The bracketology is submitted just before the actual NCAA bracket is made. It is a seed listing of each of the teams from 1-68. It is a group effort for the bracketology experts, and not an NCAA secret club.
“There are a whole set of guidelines detailing why a team plays in a certain place,” Ommen said. “It is a metric of the number of wins, and the strength of the team schedules. It could be an endless conversation.”
Ommen started doing brackets on his blog for fun in 2008.
“In 2009, I got an email from people doing a college basketball blog for the NBC Sports website,” he recalls. “They had seen my blog and asked if I would be interested in doing bracket projections. Now there is a small stipend from NBC, but it is a passion, a labor of love.”
“He is definitely wired for basketball,” said Ommen’s wife, Melissa. “He knows a lot about all the different teams and watches them constantly.”
Ommen was allowed to go through the mock selection process in 2010. Media members from across the country were put through the rapid fire process on NCAA software.
“It was like two days in heaven for me,” Ommen recalls. “There always seemed to be a mystery shroud behind the seeding process. I wanted to unveil the shroud and take off the mask.”
Ommen starts his preseason projections in November and does a couple of brackets in December. It goes to twice a week in February, then three or four times during championship week.
To save time, the selection committee needs to build multiple brackets covering every bracket contingency. A very difficult part is deciding where teams play. A team can play in a home city, but not the home floor. The top four seed lines are assigned locations in order during the selection process. Rankings of the teams are also a consideration. They try to keep a team as close to home as possible, but if two top four seed teams are from the same conference, they can’t play in the same location for the beginning rounds of the tourney. That is why teams may be placed in distant locations.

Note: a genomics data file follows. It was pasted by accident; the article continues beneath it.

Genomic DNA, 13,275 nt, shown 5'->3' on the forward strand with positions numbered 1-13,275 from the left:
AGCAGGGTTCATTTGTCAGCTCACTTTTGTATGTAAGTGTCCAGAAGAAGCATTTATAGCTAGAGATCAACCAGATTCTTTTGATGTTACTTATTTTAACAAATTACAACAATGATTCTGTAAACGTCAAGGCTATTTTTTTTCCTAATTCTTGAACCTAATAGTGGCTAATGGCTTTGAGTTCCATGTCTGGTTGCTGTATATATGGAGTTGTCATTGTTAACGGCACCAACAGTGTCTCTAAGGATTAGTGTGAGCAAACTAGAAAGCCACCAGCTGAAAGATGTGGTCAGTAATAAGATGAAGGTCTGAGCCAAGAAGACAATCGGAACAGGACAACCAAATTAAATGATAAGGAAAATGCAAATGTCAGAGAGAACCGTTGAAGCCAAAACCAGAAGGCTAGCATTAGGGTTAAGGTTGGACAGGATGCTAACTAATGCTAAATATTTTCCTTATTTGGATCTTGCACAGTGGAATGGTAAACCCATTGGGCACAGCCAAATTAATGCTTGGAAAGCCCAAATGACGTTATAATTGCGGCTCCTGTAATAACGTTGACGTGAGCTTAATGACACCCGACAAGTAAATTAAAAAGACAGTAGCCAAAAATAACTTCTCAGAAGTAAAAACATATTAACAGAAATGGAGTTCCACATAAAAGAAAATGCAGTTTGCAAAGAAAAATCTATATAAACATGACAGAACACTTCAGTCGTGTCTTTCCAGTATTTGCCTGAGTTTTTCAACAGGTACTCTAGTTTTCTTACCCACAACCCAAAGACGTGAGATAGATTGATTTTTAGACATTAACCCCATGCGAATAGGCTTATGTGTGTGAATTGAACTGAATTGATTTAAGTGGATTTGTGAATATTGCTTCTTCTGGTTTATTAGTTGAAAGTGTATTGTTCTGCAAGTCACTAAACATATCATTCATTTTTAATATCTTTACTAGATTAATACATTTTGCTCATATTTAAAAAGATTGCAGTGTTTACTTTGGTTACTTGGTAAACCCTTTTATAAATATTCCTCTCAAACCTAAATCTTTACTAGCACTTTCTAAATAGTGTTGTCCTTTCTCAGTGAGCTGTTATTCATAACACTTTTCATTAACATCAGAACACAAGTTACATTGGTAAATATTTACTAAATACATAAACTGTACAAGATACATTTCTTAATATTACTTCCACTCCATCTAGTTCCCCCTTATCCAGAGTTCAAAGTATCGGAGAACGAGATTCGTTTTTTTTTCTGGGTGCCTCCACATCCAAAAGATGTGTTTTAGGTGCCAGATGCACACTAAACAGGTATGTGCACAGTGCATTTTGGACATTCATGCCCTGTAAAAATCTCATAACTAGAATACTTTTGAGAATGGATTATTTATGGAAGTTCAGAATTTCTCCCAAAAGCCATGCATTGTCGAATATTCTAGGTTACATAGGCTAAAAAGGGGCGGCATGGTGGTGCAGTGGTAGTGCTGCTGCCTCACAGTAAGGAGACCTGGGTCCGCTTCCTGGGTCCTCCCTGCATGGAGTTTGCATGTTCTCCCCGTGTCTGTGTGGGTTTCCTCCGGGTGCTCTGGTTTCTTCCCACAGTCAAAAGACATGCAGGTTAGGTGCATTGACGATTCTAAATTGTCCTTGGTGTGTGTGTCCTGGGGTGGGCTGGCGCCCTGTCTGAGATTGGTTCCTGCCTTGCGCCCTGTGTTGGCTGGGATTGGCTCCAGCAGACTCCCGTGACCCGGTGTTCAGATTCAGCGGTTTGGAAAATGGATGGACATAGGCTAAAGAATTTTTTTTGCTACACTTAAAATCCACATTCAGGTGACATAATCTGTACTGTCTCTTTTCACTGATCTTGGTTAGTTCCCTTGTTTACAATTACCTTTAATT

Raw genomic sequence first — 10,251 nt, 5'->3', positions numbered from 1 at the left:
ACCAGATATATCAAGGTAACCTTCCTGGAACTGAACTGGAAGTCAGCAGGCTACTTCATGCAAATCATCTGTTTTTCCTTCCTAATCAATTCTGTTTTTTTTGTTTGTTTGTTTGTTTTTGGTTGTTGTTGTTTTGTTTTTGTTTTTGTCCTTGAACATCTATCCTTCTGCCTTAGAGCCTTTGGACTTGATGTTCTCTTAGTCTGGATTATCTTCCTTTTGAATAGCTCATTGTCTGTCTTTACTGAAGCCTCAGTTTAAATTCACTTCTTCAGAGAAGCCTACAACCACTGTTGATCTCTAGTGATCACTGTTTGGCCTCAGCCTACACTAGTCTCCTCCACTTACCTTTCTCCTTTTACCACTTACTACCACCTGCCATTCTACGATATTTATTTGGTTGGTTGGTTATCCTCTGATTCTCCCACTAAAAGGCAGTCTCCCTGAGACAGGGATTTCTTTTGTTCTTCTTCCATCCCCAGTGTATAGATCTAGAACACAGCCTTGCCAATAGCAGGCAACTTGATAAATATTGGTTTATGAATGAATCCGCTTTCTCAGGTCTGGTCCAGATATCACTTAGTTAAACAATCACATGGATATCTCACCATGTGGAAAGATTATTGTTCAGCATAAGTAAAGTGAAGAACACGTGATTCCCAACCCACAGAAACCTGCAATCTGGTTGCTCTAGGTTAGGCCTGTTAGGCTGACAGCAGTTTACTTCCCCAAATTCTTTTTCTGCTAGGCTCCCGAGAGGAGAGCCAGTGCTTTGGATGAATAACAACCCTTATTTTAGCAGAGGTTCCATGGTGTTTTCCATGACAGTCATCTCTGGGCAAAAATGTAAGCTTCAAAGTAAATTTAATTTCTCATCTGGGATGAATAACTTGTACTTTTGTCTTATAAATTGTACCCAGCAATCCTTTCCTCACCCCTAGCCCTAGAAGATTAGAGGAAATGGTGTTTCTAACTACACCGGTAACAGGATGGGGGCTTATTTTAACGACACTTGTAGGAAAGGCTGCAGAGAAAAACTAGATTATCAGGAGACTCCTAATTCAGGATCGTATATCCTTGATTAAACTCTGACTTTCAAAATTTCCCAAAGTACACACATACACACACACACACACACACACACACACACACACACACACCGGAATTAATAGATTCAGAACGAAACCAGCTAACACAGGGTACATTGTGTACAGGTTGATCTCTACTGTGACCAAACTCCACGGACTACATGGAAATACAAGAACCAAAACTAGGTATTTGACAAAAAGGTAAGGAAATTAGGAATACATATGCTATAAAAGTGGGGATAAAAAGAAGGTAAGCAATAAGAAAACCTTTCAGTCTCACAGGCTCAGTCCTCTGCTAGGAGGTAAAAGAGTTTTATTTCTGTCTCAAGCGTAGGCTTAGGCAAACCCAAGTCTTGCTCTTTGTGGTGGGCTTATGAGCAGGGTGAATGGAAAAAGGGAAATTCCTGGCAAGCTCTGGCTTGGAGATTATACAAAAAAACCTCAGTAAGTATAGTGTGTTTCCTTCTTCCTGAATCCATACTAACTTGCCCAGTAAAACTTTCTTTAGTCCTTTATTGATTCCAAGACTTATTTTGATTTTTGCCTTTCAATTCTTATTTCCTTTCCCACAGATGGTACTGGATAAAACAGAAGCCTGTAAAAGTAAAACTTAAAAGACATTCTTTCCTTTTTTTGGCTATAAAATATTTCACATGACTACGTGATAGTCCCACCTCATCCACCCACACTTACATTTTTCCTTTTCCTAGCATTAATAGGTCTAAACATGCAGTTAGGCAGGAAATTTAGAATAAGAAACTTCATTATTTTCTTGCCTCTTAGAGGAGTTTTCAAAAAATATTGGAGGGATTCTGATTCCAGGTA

“My family has adjusted to knowing that dad is kind of busy during March Madness,” he said. “They grew up with it. Fortunately, we have more than one TV.”
“He sure loves his basketball,” said Melissa. “As long as I have known Dave, he has loved college basketball. It is his passion. We are just so happy he can do something he enjoys.”
Their daughter, Olivia, 16, is a cheerleader, and son Luke, 13, plays basketball, football, baseball and golf. When Melissa talks about basketball fever at home, it is almost as if she is talking about a daughter and two sons.
“Olivia is not as in to it as much as the boys,” she said. “But Luke is following in his dad’s footsteps. He loves college basketball.”
Ommen doesn’t travel to many games because he doesn’t have the time. But he did take Luke to the NCAA finals in Indianapolis when Duke played Butler. Some of the Butler team signed Luke’s basketball.
“Some people do wood work. I like bracketology,” he said, “I want this to remain a hobby, and I’ll continue to do it until it becomes work.”

• To see Dave Ommen’s brackets, go to his blog, https://bracketville.wordpress.com/bracketology/ or visit http://collegebasketball.nbcsports.com.